YOSEMITE NATIONAL PARK, Calif. — A dispute over the names of such iconic Yosemite National Park locations as the Ahwahnee Hotel and Curry Village has the park service considering renaming them.
Park concessions are under contract to DNC Parks & Resorts at Yosemite, a subsidiary of Delaware North, a privately held Buffalo, N.Y., company that also operates concessions at more than 30 airports, 60-plus sports and entertainment venues and a number of state and national parks.
DNC Parks has told park officials it owns the names and should be paid up to $51 million for them if another company takes over the concession contract.
The National Park Service is soliciting bids for the contract and disputes DNC Parks’ ownership contention.
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“These names are historical,” park spokesman Scott Gediman told The Fresno Bee. “They are part of Yosemite. The Ahwahnee dates back to 1927, and Curry Village goes back to 1899. These places and their names belong to the American people.”
Still, Gediman said the park service could change the names of locations, including Badger Pass, the Wawona Hotel, Yosemite Lodge, Ahwahnee Hotel and Curry Village, to protect other bidders from the added cost of buying them.
The contract to operate concessions at Yosemite is among the largest in the national-park system, with more than $120 million in gross revenue each year. DNC Parks won the contract for 15 years in the 1990s and was granted extensions to run the concessions after the contract was supposed to end in 2008, according to The Bee.
The new contract is set to be awarded in mid-2015, and some observers say DNC Parks may be trying to lessen its value for any potential competitors. The company has not decided whether it will bid on the new contract, said Lisa Cesaro, a spokeswoman for DNC Parks.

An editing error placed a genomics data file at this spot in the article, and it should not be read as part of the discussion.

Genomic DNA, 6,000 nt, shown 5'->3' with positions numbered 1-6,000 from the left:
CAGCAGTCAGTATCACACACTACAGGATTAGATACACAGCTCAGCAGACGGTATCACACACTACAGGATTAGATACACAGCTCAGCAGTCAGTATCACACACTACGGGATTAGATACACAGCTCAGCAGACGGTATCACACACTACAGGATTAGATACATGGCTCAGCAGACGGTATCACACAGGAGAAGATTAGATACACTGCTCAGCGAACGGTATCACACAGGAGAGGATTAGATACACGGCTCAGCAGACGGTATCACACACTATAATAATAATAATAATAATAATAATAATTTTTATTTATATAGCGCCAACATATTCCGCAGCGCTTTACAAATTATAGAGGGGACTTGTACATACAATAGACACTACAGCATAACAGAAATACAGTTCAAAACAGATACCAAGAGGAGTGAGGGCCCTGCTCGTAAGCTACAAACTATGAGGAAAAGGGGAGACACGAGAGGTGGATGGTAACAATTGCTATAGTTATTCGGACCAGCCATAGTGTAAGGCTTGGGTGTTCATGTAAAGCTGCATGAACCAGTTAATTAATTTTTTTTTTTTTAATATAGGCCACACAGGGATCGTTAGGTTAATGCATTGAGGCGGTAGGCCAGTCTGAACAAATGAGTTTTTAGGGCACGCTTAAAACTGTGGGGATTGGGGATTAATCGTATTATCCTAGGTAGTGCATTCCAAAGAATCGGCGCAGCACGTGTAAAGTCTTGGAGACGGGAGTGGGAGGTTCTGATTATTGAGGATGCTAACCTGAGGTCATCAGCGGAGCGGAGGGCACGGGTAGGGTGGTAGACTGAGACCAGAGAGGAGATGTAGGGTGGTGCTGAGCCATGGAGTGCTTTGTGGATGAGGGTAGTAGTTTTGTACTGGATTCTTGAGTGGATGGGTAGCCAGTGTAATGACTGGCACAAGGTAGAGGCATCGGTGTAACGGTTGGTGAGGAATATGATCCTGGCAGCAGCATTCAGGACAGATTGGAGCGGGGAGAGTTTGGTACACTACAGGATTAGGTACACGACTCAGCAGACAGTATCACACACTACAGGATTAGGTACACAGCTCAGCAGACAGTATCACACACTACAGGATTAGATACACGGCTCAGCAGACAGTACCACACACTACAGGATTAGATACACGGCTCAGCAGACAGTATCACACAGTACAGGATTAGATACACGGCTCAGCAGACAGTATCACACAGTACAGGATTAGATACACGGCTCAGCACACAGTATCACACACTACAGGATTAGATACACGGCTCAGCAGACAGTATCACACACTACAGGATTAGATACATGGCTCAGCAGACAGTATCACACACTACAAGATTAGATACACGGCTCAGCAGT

Cesaro said the company was required as part of its 1993 contract to purchase all assets and liabilities in the park, including intangible assets such as the rights to the names. So it is only natural that it would seek to sell them back, she said.
Jim Stellmack, director of marketing for DNC Parks & Resorts at Yosemite, told The Bee the National Park Service has long recognized the existence of intellectual property rights in concession contracts, and that Delaware North owns the names of the Yosemite businesses it operates to prevent other people from using them inappropriately.
The company has acquired trademark registrations for nearly all the places it manages at Yosemite, the San Francisco Chronicle, citing federal records, reported.
But Melville Owen, an attorney who specializes in trademark law, said that doesn’t mean it owns the names of the sites.
“It will be fascinating to see how this plays out,” he told the Chronicle.
If the dispute escalates, a court will look at where and when the names emerged, who had the rights to them and what happened to those rights, he said.
With 3.6 million visitors in 2013, Yosemite ranked behind only Grand Canyon National Park and Great Smoky Mountains National Park in overall visits.
Material from McClatchy Washington Bureau is included in this report.